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“From cannon shot to finish line.”
These six words appeared on the cover of the first issue of what was then called Triathlon magazine, and for almost 40 years, Triathlete has published a magazine covering every single thing in multisport. While the regular print edition is ending, the coverage you’ve come to expect isn’t going anywhere. (Well, OK, it’s going online.) To look back over the decades, we asked some of the past editors to reflect on their time at the helm.
Video: 40 Years of Triathlete CoversSection divider
How It All Started
Founder & editor, 1983-1988
Back in 1979, I didn’t know we’d be creating the first national and international magazine about the new sport of triathlon.
We were already publishing a swimming magazine for fitness and open-water swimmers (SWIM SWIM), but when Dave Scott made an offhand comment to me about something called the Ironman race he was training for, it got me and my two co-publishers (Penny Little and Mike Gilmore) thinking. And then paying more attention to the rise in popularity of multisport events: run-swim-runs, biathlons (now duathlon), and, increasingly, triathlons. We asked ourselves: How about a magazine just for this emerging phenomenon?
So we tested the idea with special one-off publications over the next two years and finally flew to Hawaii for the October 1982 Ironman to finalize things. Penny and I participated, Mike schmoozed advertisers and money people, and by the end of February 1983, the first issue of Triathlon hit the streets. The sport of triathlon now had its own magazine.
Soon after Triathlon came out, we heard there was another publication getting started. It was produced by William R. Katovsky in Northern California (San Francisco Bay area), and I finally saw it at an event that summer (1983). A free, monthly tabloid, it aimed to be “the Rolling Stone of triathlon,” Bill would tell me later.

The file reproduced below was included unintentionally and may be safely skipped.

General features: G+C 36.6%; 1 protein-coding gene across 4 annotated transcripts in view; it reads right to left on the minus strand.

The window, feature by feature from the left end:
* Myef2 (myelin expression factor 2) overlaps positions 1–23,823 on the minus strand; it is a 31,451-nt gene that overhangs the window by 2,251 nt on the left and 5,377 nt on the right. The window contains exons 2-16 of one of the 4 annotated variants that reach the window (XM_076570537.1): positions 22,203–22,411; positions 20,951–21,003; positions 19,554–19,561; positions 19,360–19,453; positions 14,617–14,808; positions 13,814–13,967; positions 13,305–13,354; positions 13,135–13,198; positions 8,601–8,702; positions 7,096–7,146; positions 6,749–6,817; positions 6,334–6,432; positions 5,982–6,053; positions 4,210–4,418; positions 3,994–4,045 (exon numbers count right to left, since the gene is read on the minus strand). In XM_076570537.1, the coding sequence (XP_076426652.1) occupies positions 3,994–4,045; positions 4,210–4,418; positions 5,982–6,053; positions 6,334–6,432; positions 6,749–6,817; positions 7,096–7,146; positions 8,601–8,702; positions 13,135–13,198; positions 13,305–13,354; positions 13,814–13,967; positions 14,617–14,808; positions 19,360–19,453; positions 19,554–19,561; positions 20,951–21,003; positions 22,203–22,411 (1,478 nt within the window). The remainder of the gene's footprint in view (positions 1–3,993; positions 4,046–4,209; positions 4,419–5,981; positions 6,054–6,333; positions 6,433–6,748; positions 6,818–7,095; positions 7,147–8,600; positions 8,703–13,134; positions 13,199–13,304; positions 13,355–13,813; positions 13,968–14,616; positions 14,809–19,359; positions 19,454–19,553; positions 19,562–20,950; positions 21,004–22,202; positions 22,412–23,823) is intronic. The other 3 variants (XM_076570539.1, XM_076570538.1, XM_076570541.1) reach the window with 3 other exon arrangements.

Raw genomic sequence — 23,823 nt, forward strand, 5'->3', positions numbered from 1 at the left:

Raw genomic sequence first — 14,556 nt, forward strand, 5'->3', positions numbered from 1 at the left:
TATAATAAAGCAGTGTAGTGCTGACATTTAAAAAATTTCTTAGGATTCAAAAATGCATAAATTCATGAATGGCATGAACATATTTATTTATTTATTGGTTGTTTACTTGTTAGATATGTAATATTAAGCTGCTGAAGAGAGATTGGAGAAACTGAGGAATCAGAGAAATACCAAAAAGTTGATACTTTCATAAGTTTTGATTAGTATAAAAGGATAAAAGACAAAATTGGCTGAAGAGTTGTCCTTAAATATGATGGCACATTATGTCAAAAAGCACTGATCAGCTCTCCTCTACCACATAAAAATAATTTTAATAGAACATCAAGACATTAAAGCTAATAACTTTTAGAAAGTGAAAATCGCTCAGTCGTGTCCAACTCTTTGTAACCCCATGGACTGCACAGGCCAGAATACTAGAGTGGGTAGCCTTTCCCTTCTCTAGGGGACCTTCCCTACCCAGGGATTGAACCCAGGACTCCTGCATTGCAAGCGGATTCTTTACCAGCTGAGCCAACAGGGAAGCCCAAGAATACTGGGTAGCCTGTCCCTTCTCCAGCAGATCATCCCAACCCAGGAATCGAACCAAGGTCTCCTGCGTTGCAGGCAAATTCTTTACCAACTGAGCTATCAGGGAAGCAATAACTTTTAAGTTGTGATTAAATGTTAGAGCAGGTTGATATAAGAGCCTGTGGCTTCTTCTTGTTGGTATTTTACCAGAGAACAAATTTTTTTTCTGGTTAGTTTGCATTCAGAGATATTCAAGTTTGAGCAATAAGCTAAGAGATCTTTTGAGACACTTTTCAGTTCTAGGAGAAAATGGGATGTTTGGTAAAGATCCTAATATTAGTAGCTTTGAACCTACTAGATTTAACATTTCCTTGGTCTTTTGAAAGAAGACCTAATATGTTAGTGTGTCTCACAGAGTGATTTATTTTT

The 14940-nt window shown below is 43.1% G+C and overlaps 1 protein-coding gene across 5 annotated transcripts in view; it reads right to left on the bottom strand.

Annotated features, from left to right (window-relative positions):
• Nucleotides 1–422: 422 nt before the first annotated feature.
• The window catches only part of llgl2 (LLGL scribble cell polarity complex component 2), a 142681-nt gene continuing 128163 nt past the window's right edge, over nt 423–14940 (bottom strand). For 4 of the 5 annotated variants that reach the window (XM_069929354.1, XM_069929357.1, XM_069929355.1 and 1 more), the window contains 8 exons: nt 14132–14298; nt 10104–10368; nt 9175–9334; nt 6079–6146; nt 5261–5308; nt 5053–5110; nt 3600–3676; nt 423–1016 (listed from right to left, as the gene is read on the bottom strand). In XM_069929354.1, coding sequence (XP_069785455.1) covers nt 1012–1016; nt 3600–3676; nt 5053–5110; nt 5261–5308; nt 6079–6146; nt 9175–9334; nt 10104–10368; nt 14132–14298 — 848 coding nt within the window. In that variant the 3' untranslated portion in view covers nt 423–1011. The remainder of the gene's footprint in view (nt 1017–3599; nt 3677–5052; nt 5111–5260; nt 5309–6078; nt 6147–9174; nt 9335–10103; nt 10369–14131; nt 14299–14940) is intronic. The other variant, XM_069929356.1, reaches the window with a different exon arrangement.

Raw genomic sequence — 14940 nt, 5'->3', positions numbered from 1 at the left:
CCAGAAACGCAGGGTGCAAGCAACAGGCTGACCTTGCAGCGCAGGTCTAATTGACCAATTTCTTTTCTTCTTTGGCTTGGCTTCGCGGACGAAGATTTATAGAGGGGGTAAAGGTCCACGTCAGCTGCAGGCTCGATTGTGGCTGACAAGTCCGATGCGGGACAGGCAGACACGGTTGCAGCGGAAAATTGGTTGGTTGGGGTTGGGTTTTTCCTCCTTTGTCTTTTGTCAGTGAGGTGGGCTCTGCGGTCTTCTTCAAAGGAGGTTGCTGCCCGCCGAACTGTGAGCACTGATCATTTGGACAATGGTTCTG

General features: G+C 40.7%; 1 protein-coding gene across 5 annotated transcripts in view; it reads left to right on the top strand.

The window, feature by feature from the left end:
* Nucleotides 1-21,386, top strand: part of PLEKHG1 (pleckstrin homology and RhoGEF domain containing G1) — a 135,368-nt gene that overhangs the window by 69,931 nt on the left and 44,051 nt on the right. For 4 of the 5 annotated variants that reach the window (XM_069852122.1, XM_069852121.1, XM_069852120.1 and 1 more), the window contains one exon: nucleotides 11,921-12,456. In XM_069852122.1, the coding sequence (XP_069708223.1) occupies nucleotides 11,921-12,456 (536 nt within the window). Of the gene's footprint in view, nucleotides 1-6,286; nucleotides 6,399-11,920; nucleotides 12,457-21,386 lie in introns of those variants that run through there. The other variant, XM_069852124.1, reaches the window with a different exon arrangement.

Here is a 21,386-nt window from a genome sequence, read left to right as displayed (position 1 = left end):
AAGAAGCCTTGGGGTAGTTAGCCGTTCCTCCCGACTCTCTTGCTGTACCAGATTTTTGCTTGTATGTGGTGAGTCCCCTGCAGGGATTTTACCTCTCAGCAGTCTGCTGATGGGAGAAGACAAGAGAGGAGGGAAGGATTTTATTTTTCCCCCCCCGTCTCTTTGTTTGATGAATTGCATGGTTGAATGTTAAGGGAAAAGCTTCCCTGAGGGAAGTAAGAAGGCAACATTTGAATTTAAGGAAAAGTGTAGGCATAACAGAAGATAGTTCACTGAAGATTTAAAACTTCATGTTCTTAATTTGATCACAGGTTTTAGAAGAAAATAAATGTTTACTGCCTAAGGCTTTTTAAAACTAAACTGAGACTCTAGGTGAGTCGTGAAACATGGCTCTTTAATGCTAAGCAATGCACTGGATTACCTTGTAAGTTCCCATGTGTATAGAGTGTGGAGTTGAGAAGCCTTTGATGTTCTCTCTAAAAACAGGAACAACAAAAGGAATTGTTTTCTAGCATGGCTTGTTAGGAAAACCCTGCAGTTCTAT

Tri-Athlete soon went to an all-glossy format like us—but I got along fine with him. We would frequently end up bumping into each other on the dance floor at the same after-race parties. Bill was a character, for sure. But then, weren’t we all?
However, by 1986, we realized the market wouldn’t support two competing magazines operating in the same arena. So the two publishing groups started meeting and ultimately worked out a deal to merge. There would now be one, single magazine. I became editorial director of the new publication, which left no role for Bill (although he would come back years later). The merged Triathlete (no hyphen) magazine debuted in July 1986.
The magazine thrived, but because things—and lives—change, I left Triathlete in mid-1988 for fresh adventures. But some of my best memories from that time are of the people I worked with. We were a team. With a shared purpose of chronicling the birth of a new sport, of an active lifestyle that continues to this day. And now, almost 40 years later, I’m proud to have been part of that.
Harald Johnson is a co-founder of Triathlete and currently the author of historical fiction, time travel, and suspense-thriller novels.